In order to provide a therapy against HIV, VIRxSYS has equipped the vector with a long antisense sequence against the HIV envelope protein to create VRX496. The Company is currently evaluating VRX496, the first application of our lentiviral vector delivery platform, in Phase II clinical trials. The progress made in developing VRX496 has led us to begin development of other therapies to administer to patients via our lentiviral vector system.
Development of additional methods of administration will allow us to treat a broad range of serious human diseases. VIRxSYS is currently establishing three main approaches for administering therapies to patients via its lentiviral vector:
- CD4 T cell Immunotherapy – In this process, lymphocytes are extracted from a patient, and those cells are purified to select CD4 T cells. The lentiviral vector containing a designated gene or other therapy is transduced (inserted) into the CD4 T cells. The T cells that are genetically modified by the lentiviral vector are reinfused back into the patient.
Current therapy application: VRX496 for HIV/AIDS
- Hematopoietic Stem Cell – In this process, stem cells are extracted from a patient and the lentiviral vector containing a designated gene or other therapy is transduced (inserted) into the cells. The stem cells that are genetically modified by the lentiviral vector are reinfused back into the patient. These cells replicate and each of the progeny carry the modified genes.
Potential therapy application: Cancer
- Direct Injectable – VIRxSYS is currently working on developing a method for direct injection of the lentiviral gene delivery vector.
Potential therapy application: Vaccine
VIRxSYS has various collaborations to develop additional therapies for HIV, cancer, and genetic diseases with The Johns Hopkins University, University of Pennsylvania, and private companies in the United States and Europe.
VIRxSYS has raised over $80 million through six rounds of financing thanks to the support of our investors. Without their continued support and enthusiasm, the Company would not be able to develop technology that delivers on the promise of genetic medicine, allowing for the treatment of serious human diseases.
VIRxSYS intends to develop technology internally, as well as acquire technology which fit an SSD strategy:
- Strategic – must help us drive toward our mission
- Synergistic – must take advantage of our core competency in lentiviral vectors
- Disruptive – must provide a significant and unique therapeutic advantage
VIRxSYS’s strategy is to develop gene therapy treatments for serious diseases and advance each of those therapies into the market along one of three avenues:
- Exclusive licensing to, or partnering with, a major bio-pharmaceutical company
- Non-exclusive licensing to a bio-pharmaceutical company, retaining co-promotion or co-marketing rights for the United States
- Go-it-alone strategy whereby VIRxSYS will take the lead in sales, marketing and distribution
The “go to market” track will depend on a number of factors including, but not limited to:
- Size of the market
- Capital requirements to take to market
- Complexity of the manufacturing and distribution channels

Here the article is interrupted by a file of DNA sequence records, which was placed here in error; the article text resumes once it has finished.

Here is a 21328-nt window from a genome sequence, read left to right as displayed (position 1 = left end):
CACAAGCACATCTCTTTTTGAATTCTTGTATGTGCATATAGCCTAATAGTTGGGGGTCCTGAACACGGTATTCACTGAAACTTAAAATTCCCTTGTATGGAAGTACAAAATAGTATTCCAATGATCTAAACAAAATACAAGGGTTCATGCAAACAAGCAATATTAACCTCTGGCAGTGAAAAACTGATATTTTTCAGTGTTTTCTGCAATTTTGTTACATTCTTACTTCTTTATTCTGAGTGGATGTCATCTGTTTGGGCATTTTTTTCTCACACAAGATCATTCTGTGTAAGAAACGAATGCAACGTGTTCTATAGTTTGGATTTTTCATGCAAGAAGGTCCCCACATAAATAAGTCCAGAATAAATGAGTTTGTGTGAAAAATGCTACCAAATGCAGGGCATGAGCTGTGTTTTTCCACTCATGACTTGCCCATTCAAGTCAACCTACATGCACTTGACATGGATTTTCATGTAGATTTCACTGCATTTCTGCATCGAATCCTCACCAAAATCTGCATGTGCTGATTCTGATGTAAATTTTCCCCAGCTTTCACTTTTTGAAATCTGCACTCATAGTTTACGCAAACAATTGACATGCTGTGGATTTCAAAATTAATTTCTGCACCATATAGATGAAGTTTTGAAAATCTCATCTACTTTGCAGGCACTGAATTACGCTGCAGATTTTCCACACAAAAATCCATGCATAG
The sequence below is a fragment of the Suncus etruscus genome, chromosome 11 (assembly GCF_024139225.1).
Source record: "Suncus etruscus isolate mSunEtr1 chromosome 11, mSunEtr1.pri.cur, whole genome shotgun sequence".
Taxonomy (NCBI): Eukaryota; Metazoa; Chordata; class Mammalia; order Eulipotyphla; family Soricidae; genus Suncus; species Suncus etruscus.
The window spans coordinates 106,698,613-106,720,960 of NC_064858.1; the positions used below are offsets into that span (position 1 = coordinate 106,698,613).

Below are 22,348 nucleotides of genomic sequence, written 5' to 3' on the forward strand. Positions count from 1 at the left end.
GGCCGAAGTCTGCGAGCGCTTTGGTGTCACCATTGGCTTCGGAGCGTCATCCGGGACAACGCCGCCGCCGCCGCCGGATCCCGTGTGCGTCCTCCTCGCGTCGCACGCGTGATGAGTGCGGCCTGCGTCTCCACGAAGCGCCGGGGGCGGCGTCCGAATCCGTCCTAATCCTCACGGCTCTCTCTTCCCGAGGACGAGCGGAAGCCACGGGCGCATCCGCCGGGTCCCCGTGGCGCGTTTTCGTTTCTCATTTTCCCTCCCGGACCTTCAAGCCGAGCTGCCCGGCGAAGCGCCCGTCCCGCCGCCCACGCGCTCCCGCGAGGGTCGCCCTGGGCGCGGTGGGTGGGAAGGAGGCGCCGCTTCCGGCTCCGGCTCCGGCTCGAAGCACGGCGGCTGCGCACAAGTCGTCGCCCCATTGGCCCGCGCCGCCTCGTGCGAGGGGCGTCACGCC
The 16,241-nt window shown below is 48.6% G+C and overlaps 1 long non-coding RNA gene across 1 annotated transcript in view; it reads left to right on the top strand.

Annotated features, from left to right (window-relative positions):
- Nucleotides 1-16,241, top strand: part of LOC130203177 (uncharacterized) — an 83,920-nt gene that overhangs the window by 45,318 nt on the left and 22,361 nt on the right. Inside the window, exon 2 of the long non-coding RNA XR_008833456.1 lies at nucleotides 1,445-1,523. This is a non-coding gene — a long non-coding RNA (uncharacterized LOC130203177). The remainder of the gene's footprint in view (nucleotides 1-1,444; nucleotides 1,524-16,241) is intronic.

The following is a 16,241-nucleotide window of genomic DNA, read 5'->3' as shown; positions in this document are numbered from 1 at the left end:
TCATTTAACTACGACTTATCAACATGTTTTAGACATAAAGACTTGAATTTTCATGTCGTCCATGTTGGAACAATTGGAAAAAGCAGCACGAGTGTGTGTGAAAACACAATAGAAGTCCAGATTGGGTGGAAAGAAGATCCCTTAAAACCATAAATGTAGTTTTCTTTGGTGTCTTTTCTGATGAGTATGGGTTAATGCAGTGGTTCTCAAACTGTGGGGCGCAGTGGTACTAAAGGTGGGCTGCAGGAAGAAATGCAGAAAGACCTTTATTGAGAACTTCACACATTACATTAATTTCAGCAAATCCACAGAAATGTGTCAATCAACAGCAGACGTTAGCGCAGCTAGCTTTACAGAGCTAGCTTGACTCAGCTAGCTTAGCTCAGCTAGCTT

- Strength of potential partners
Each disease indication will be evaluated to determine the most appropriate track.
Initial Market Opportunity
Conventional drug therapies for HIV-positive people in the industrialized world are estimated to be more than $6 billion. When ancillary medical costs are factored in, the cost of treating HIV/AIDS more than doubles to $13 billion each year. Despite the enormous cost of these treatments, toxicities inherent in the current antiretroviral drugs available make them undesirable for long-term use. Genetic medicine holds promise for well-tolerated, effective therapies to combat HIV.
In addition to HIV/AIDS, VIRxSYS is researching similar applications of the Company’s proprietary technology toward other life-threatening diseases such as cancer. With the National Institutes of Health estimating the cost of cancer to be close to $190 billion each year in direct and indirect medical costs and lost productivity, there is a clear need for innovative solutions.
These examples represent a significant opportunity to deliver on the promise of genetic medicine for the millions of people suffering from HIV/AIDS and cancer, and with the technology being researched at VIRxSYS, the Company is poised to do just that.
If you are interested in finding out more information about VIRxSYS, contact: email@example.com.
Getting to the Root Cause of Disease
Gene therapy is the treatment of hereditary or infectious diseases by repairing or re-engineering the genome. The therapy’s goal is to treat the genetic cause of disease rather than merely treating the symptoms. The advantage of gene therapy over traditional treatments is the elimination or reduction of the toxic side effects that are commonly seen with drugs. Examples of diseases caused by genetic flaws include cancer (genetic flaws in genes that control cell growth), Parkinson’s disease (genetic flaw in a critical neuronal gene) and infectious disease (foreign genetic material invades human cells; i.e. HIV, and HCV).
Solving the Delivery Challenge
The field of gene therapy holds great promise, however, most of these promises have been unfulfilled due to challenges in developing a transport system capable of delivering genetic and therapeutic payloads into targeted cells efficiently, reproducibly, and permanently.